A state tracker named d3d1x has been committed to Gallium3D. This implements nothing other than DirectX10 and DirectX11 API support for Linux.
Luca Barbieri made the commit available on Mesa and describes this as an important step in delivering on the promise of multiple graphics APIs on Linux. He also points out that a second objective is to run Windows DX10/DX11 games on Linux, using Wine.
The difference now is that the implementation isn’t a mere translation of DirectX 10/10.1/11 to OpenGL on Linux, but genuine native support with a micron-thick wrapper of code. This will allow Linux (or just about any Unix-based system) to run Wine and DirectX-based applications and “should not result in detectable overhead”, according to Barbieri.
This does not apply to DX9 and older implementations as from DX10 onwards things changed substantially and warranted, if not facilitated, the new API.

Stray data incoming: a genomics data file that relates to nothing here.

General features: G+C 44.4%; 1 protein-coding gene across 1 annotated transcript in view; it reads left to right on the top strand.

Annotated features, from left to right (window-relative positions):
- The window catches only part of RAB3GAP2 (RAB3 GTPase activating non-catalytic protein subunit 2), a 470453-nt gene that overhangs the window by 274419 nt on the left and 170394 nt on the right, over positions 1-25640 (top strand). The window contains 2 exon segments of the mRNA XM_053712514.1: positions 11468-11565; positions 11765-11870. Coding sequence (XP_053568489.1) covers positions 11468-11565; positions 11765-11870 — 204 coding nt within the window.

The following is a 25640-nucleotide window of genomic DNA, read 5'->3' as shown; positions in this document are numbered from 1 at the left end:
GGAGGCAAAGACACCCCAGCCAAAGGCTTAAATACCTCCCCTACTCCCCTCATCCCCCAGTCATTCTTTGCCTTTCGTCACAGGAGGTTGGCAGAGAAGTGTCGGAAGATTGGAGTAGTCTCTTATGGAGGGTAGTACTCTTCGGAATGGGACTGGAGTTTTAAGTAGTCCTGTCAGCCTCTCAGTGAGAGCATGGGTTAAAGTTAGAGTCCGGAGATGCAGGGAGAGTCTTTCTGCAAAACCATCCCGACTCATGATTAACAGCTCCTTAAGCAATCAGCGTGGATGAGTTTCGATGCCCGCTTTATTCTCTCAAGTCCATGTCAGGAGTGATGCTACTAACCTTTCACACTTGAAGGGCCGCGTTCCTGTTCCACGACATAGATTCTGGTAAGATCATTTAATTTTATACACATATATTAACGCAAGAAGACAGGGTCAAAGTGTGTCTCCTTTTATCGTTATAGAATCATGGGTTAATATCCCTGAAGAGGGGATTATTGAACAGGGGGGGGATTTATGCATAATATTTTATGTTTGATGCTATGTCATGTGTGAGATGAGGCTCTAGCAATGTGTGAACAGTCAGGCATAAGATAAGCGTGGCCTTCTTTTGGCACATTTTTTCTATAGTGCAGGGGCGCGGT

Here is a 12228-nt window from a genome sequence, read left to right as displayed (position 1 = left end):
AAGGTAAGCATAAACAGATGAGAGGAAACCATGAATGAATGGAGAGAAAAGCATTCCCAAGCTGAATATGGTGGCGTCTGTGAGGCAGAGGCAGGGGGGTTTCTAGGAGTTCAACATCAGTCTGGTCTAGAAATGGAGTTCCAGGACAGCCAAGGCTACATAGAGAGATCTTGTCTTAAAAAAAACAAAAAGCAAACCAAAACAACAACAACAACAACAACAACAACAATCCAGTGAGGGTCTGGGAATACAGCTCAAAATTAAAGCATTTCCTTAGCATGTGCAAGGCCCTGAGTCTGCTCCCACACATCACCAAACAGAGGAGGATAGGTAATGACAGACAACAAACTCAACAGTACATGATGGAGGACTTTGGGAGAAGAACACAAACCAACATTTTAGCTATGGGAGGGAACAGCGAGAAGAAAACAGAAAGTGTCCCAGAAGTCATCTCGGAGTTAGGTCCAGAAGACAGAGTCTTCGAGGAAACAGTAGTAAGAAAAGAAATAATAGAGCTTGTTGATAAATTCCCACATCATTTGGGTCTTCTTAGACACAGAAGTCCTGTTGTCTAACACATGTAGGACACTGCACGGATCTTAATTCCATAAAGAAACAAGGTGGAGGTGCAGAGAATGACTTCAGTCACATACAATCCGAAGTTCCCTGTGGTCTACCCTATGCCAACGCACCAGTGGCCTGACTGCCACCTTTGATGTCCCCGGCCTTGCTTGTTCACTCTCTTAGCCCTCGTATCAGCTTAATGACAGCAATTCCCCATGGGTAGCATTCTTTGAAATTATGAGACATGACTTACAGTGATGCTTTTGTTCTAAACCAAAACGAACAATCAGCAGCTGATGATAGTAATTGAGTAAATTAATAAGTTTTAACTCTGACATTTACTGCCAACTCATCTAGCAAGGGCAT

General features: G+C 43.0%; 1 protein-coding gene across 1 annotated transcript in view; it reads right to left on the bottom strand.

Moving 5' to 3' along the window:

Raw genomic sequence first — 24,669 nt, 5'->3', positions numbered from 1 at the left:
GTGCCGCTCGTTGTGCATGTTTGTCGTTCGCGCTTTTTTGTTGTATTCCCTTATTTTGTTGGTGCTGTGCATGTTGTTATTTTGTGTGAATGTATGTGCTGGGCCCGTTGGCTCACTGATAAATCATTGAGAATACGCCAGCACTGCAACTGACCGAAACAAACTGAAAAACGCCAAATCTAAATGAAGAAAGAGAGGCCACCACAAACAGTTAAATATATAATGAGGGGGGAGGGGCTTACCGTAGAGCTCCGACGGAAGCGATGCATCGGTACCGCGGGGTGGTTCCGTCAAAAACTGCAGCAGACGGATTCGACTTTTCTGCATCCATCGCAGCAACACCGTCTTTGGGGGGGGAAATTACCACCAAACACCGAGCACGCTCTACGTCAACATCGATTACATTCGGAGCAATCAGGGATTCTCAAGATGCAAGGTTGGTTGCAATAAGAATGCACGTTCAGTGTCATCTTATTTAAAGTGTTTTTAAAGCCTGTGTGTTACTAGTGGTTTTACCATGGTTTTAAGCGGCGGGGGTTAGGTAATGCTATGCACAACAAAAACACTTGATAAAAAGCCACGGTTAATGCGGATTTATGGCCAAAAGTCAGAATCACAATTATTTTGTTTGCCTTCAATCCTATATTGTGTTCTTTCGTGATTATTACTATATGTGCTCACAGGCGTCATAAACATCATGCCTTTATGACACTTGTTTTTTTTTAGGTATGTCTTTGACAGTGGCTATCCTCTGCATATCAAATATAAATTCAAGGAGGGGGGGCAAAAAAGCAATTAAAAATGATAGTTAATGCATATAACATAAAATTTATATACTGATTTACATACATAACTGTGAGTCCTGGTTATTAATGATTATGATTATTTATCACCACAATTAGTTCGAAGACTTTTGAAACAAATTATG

According to Barbieri the system is up and running as of now, and you can download the commit from here. It already contains its own demo code which you can compile and then run. Feedback and input from debuggers/testers is welcome, we believe.
Linux and 3D have had a love/hate relationship for a while now. Despite some attempts at getting (3D) apps ported to Linux, the reality of Linux gaming has progressed more down the path of technical 3D applications and usually involving rather dated OpenGL performance.
This must be the best news Linux gamers have heard in a while.Leave a comment on this article